Pompeo regrets Trump administration ‘didn’t make more progress’ with North Korea

Pompeo regrets Trump administration ‘didn’t make more progress’ with North Korea


Secretary of State Mike Pompeo said his “regret” from the Trump administration was not convincing North Korea to give up its nuclear program. 

“I regret that we didn’t make more progress,” Pompeo told “Ruthless” podcast in an interview released Thursday. 

“We convinced him not to do more nuclear testing and more long-range missile testing, but we weren’t able to get him to give up his nuclear program​,” he said.

Convincing North Korea to denuclearize is a goal that has evaded presidents for years. 

Pompeo reflected on his 2018 trip to the rogue nation as CIA director. He said he’d been trying to tamp down tensions after Trump had threatened “fire and fury” if North Korea continued its nuclear threats. 

NORTH KOREA SNAPS BACK AT BIDEN 

“We were trying to take the tension level down and create a situation where we could have a rational discussion,” Pompeo said.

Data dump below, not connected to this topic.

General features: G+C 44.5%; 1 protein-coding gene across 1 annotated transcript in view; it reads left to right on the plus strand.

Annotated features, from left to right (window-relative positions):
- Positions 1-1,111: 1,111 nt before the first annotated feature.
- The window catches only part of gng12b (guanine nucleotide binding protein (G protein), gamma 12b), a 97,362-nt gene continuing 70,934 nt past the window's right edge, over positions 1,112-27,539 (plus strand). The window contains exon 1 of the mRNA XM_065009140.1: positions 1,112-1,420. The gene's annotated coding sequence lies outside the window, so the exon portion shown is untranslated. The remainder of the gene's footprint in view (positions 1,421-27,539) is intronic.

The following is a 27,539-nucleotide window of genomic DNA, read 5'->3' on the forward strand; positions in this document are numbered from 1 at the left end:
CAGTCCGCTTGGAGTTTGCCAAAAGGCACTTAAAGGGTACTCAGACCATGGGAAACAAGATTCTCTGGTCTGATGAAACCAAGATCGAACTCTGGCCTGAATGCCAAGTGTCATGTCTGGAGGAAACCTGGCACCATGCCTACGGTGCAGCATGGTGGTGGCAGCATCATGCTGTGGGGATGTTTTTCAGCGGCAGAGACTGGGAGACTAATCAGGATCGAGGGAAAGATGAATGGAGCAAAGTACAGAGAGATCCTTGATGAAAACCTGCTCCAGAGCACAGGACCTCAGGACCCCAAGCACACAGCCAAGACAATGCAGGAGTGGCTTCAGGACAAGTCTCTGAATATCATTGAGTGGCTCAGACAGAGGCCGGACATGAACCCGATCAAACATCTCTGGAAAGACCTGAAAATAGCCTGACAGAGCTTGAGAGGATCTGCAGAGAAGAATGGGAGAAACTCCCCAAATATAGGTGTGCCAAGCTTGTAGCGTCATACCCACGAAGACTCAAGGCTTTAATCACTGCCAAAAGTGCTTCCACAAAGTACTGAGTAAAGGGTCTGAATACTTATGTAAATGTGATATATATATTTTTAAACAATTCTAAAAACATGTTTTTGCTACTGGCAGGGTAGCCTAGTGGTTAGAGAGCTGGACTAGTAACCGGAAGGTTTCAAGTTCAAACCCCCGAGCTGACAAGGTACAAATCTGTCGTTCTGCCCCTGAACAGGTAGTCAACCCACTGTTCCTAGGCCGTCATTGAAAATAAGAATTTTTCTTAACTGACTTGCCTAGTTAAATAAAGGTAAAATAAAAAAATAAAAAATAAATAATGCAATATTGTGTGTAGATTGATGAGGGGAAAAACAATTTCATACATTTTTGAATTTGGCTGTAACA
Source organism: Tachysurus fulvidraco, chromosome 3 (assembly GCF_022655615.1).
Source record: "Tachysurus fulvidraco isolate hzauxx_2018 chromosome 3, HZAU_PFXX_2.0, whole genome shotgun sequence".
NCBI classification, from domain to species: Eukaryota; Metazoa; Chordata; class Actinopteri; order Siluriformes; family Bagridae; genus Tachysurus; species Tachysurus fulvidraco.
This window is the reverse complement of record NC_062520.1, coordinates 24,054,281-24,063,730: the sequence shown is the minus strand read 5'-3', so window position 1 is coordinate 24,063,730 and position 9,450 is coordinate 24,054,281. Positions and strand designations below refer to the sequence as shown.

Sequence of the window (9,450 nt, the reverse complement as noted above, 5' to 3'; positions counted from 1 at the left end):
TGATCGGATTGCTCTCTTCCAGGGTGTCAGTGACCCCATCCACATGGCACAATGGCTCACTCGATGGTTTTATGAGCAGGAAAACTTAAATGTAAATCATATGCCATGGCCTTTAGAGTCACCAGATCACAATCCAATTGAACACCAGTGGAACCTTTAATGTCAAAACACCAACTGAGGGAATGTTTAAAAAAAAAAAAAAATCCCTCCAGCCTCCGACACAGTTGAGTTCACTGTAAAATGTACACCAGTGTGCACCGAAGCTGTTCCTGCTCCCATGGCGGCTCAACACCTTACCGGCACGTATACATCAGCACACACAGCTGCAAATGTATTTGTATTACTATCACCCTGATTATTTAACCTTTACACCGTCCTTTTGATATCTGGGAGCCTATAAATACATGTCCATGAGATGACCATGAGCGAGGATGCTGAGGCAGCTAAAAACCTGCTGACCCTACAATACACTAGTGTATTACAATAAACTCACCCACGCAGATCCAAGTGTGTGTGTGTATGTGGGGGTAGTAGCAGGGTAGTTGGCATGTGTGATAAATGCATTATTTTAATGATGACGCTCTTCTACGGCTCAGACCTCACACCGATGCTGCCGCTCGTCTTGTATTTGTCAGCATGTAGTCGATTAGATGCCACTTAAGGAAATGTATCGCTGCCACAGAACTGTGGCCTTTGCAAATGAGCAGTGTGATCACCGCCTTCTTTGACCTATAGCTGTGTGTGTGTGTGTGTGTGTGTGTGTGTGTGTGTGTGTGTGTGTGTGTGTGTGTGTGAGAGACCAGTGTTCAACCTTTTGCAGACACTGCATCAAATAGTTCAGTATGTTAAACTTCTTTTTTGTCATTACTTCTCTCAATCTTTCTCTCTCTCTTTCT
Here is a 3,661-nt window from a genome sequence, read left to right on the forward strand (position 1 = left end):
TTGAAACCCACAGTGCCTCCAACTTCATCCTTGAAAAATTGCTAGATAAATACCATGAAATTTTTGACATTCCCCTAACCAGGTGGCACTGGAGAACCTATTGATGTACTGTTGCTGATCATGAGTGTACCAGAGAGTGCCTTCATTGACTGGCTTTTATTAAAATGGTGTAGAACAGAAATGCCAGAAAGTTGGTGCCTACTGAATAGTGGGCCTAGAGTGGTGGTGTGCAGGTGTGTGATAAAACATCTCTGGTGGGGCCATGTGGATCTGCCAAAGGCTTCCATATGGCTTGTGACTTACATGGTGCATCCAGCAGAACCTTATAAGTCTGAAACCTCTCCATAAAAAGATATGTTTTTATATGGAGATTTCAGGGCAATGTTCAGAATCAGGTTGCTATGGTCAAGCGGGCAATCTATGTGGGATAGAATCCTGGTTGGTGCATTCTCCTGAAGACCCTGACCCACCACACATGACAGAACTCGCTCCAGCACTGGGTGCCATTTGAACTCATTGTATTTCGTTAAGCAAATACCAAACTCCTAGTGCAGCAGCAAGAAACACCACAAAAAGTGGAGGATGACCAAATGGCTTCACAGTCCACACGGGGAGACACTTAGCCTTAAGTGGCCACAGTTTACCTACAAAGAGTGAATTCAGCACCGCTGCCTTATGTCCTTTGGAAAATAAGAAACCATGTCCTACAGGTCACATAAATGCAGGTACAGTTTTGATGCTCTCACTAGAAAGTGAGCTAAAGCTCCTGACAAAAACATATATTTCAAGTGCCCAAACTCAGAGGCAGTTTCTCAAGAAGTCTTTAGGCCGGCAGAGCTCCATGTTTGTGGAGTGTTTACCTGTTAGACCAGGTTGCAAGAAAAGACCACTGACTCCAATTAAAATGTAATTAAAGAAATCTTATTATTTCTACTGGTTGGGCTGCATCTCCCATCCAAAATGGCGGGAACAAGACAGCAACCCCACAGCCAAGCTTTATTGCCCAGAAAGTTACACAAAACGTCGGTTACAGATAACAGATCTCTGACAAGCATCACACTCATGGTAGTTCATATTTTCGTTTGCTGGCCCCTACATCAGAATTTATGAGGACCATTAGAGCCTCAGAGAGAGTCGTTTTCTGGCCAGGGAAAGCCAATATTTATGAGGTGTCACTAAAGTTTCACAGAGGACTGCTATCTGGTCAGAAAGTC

“The president was prepared to consider whether a summit might be appropriate. It was really quite the, quite the experience.”

Photos showed Pompeo shaking hands with North Korean leader Kim Jong Un, in a striking break from U.S. foreign policy that didn’t negotiate with the embattled leader known for human rights abuses. 

Trump went on to meet with Kim three times, but North Korea never agreed to denuclearize. Pompeo made another trip to the country to retrieve three Americans who had been imprisoned on espionage charges. 

The Biden administration has tried unsuccessfully to restart talks with North Korea, after over a year without active dialogue. In recent weeks, the nation has begun testing short-range missiles again. 

Washington and Pyongyang have traded barbs over the start of missile tests.

NORTH KOREA FIRES TWO SHORT-RANGE BALLISTIC MISSILES INTO SEA OF JAPAN, US OFFICIAL CONFIRMS

President Biden was restrained as he admonished North Korea for the launches, which were a violation of U.N. sanctions against the North.

“We’re consulting with our allies and partners,” Biden said at the first news conference of his presidency on Thursday. “And there will be responses if they choose to escalate. We will respond accordingly. But I’m also prepared for some form of diplomacy, but it has to be conditioned upon the end result of denuclearization.”

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Senior official Ri Pyong Chol said Biden’s comments were “openly revealing his deep-seated hostility toward the DPRK [Democratic People’s Republic of Korea].”

Ri said it was “gangster-like logic” for the United States to criticize the North’s tactical weapons tests when the Americans are freely testing intercontinental ballistic missiles.



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